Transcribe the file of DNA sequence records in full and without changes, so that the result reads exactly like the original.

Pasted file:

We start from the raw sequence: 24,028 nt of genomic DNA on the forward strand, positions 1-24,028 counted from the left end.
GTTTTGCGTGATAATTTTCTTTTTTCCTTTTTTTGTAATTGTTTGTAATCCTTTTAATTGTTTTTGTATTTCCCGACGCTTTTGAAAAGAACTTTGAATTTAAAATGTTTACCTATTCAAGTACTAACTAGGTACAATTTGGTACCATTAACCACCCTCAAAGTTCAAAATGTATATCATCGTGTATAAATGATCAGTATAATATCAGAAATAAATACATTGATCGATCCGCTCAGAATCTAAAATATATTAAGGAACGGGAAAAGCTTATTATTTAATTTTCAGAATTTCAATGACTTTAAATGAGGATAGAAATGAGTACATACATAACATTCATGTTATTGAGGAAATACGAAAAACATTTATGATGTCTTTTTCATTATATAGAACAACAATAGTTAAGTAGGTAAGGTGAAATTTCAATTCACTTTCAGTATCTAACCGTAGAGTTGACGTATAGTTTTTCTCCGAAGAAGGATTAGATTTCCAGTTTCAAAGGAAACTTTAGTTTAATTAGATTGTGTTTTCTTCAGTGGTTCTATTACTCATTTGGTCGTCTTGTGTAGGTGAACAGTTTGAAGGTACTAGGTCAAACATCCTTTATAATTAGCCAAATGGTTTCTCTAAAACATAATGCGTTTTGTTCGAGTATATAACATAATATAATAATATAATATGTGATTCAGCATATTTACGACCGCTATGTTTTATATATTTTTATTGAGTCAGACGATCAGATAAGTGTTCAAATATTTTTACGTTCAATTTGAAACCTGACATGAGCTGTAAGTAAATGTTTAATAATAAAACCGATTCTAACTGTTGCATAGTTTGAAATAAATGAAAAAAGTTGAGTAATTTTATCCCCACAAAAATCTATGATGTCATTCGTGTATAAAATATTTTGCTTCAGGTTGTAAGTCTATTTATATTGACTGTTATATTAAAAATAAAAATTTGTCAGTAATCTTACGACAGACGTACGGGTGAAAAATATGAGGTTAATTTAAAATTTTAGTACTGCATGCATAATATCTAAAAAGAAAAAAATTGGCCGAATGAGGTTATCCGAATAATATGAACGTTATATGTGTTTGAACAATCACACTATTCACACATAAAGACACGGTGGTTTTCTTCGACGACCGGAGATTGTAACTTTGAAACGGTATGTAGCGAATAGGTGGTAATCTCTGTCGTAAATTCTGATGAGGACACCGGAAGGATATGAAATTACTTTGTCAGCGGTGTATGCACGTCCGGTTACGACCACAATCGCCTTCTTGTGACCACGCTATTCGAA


We start from the raw sequence: 24,028 nt of genomic DNA on the forward strand, positions 1-24,028 counted from the left end.
GTTTTGCGTGATAATTTTCTTTTTTCCTTTTTTTGTAATTGTTTGTAATCCTTTTAATTGTTTTTGTATTTCCCGACGCTTTTGAAAAGAACTTTGAATTTAAAATGTTTACCTATTCAAGTACTAACTAGGTACAATTTGGTACCATTAACCACCCTCAAAGTTCAAAATGTATATCATCGTGTATAAATGATCAGTATAATATCAGAAATAAATACATTGATCGATCCGCTCAGAATCTAAAATATATTAAGGAACGGGAAAAGCTTATTATTTAATTTTCAGAATTTCAATGACTTTAAATGAGGATAGAAATGAGTACATACATAACATTCATGTTATTGAGGAAATACGAAAAACATTTATGATGTCTTTTTCATTATATAGAACAACAATAGTTAAGTAGGTAAGGTGAAATTTCAATTCACTTTCAGTATCTAACCGTAGAGTTGACGTATAGTTTTTCTCCGAAGAAGGATTAGATTTCCAGTTTCAAAGGAAACTTTAGTTTAATTAGATTGTGTTTTCTTCAGTGGTTCTATTACTCATTTGGTCGTCTTGTGTAGGTGAACAGTTTGAAGGTACTAGGTCAAACATCCTTTATAATTAGCCAAATGGTTTCTCTAAAACATAATGCGTTTTGTTCGAGTATATAACATAATATAATAATATAATATGTGATTCAGCATATTTACGACCGCTATGTTTTATATATTTTTATTGAGTCAGACGATCAGATAAGTGTTCAAATATTTTTACGTTCAATTTGAAACCTGACATGAGCTGTAAGTAAATGTTTAATAATAAAACCGATTCTAACTGTTGCATAGTTTGAAATAAATGAAAAAAGTTGAGTAATTTTATCCCCACAAAAATCTATGATGTCATTCGTGTATAAAATATTTTGCTTCAGGTTGTAAGTCTATTTATATTGACTGTTATATTAAAAATAAAAATTTGTCAGTAATCTTACGACAGACGTACGGGTGAAAAATATGAGGTTAATTTAAAATTTTAGTACTGCATGCATAATATCTAAAAAGAAAAAAATTGGCCGAATGAGGTTATCCGAATAATATGAACGTTATATGTGTTTGAACAATCACACTATTCACACATAAAGACACGGTGGTTTTCTTCGACGACCGGAGATTGTAACTTTGAAACGGTATGTAGCGAATAGGTGGTAATCTCTGTCGTAAATTCTGATGAGGACACCGGAAGGATATGAAATTACTTTGTCAGCGGTGTATGCACGTCCGGTTACGACCACAATCGCCTTCTTGTGACCACGCTATTCGAA